3D rotation

Rukola

Member
Hello new forum! :D

I'm using JuJu's 3d planet model for rotating a 3d cube. This works quite nicely but I'm trying to have a character walk this cube and her being able to walk over the edge of the cube on to the next plane of the cube!

To do so, I use quaternions | quaternions. I heard they're not necessary but it seems like an elegant solution.

What I can't get right however, is see on which exact plane the character is and which angle that plane is turned to. So before I know it, the character is moving into the cube or is facing away from the camera.

Last but not least, I want to do this with an AI walking the cube as well.

what to do?

This is the code for walking on each plane of the cube but when rotating this goes very wrong:
Code:
switch(plane)
    {
        case 0: x+=hsp; y+=vsp; break; //top
        case 1: y+=hsp; z-=vsp; break; //right
        case 2: x+=hsp; y+=vsp; break; //bottom
        case 3: y+=hsp; z-=vsp; break; //left
    
        case 4: z+=hsp; x+=vsp; break; //front
        case 5: z+=hsp; x-=vsp; break; //back
    }
old:
It's set up so that the camera doesn't move but Jujus code rotates every object in my room with this:
Code:
d3d_transform_add_rotation_axis( camera_quat_a, camera_quat_b, camera_quat_c, camera_quat_d );
Then my character changes variable side whenever she walks across a border to 1 of the 6 sides:
Code:
switch(side)
    {
        //0 = top
        case 1: d3d_transform_add_rotation_axis(0, 1, 0, 090); break; // right
        case 2: d3d_transform_add_rotation_axis(0, 1, 0, 180); break; // bottom
        case 3: d3d_transform_add_rotation_axis(0, 1, 0, -90); break; // left
        case 4: d3d_transform_add_rotation_axis(1, 0, 0, -90); break; // front
        case 5: d3d_transform_add_rotation_axis(1, 0, 0, 090); break; // back
    }
This totally doesn't work however because as soon as you move right, down and then left the character warps to a wrong side. And this already happens without the cube rotated..

help!

tldr: I'm trying to understand how 3d rotations work in a degree so that I can combine and manipulate them beyond the usual scope.
 
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Q

Quackertree

Guest
So.. you've got a cube, on which the player walks, but the player has to be able to walk "off the edge" and onto the face adjacent to that edge?

I believe this is usually done by rotating the cube, and not rotating the player. It's what most of these games do; They leave the player at (0, 0, 0) and move the world around it, especially whenever the world is really dynamic and does a lot of rotating / moving.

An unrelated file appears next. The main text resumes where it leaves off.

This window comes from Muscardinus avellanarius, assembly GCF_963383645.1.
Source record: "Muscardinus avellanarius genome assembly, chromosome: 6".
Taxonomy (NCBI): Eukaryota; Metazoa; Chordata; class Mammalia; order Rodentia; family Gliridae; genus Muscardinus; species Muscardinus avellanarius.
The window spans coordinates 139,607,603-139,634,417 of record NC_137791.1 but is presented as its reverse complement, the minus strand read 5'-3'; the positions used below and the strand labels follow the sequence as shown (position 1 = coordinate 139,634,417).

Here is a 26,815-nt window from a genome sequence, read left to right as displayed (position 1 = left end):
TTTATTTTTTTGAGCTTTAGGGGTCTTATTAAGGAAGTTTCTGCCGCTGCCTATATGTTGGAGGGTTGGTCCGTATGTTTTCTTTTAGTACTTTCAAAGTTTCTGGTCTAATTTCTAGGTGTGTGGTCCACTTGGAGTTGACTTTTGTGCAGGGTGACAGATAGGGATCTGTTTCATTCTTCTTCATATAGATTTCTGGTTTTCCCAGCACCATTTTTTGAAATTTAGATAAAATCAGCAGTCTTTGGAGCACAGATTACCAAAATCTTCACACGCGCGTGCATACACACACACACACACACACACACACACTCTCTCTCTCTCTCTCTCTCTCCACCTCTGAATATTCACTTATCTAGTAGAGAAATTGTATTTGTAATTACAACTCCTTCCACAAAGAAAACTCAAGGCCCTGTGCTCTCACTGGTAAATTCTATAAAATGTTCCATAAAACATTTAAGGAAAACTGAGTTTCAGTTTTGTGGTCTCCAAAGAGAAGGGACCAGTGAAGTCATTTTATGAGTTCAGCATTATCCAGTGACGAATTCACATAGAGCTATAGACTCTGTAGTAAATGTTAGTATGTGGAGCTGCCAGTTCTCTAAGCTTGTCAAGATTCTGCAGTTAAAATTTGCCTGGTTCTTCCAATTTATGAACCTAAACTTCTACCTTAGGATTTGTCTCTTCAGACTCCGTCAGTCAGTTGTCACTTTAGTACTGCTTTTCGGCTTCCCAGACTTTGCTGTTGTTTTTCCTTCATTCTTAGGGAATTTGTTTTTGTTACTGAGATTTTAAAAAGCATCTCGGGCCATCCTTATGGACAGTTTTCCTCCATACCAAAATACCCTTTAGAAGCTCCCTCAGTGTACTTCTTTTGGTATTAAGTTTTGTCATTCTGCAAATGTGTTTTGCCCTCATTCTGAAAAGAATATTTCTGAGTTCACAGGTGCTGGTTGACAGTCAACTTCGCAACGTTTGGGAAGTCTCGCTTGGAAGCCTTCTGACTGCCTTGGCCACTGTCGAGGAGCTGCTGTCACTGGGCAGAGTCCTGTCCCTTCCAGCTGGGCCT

Anyhow, as for the rotations; The rotation axis works a little different then you think it does, if I recall correctly. As far as I'm aware, you're supposed to use quaternions instead of euler angles for the rotation axis. If you want to use euler, you have to use d3d_transform_add_rotation_x/y/z() and then translate around the rotation point.

Example:

Code:
d3d_transform_add_rotation_z(45);
d3d_transform_add_translation(x, y, z);
d3d_draw_block(-8, -8, -8, 8, 8, 8, -1, 1, 1);
d3d_transform_set_identity();
This draws a block of size 16x16x16, centered around {x, y, z}, with a rotation around the z-axis of 45 degrees. Finally, it clears the transformations by setting them back to the identity.

My suggestion would be to put the player at a static location, then move/rotate the cube below the player by using code like my example.
 

TheSnidr

Heavy metal viking dentist
GMC Elder
This is a bit more tricky than it might seem at first. If you walk right, down and then left, you'll end up back at the face you started on, but your view will be rotated 90 degrees. Storing everything in one variable (in your case, "side") will not convey enough information to keep track of how the player should move on each side, and how it should transition from one side to another.

I would solve this by moving both the player and the camera around in 3D space, and keeping the cube static. When you press up, the player should move in the up-direction of the camera. When you walk over the edge, the camera is rotated, and the player will now move according the camera's new orientation. This is what I do in an old project of mine called Planetoids. I made a simplified version of it for you here, though even that might be overkill if you just want to move on a cube. I'll make a much simpler, bare-bones example for you if you're interested.

EDIT:
I made it anyway. Here's how I would do movement on a cube:
https://dl.dropboxusercontent.com/u/41252865/GamemakerExamples/WalkOnCubeSimple.gmz
 
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Rukola

Member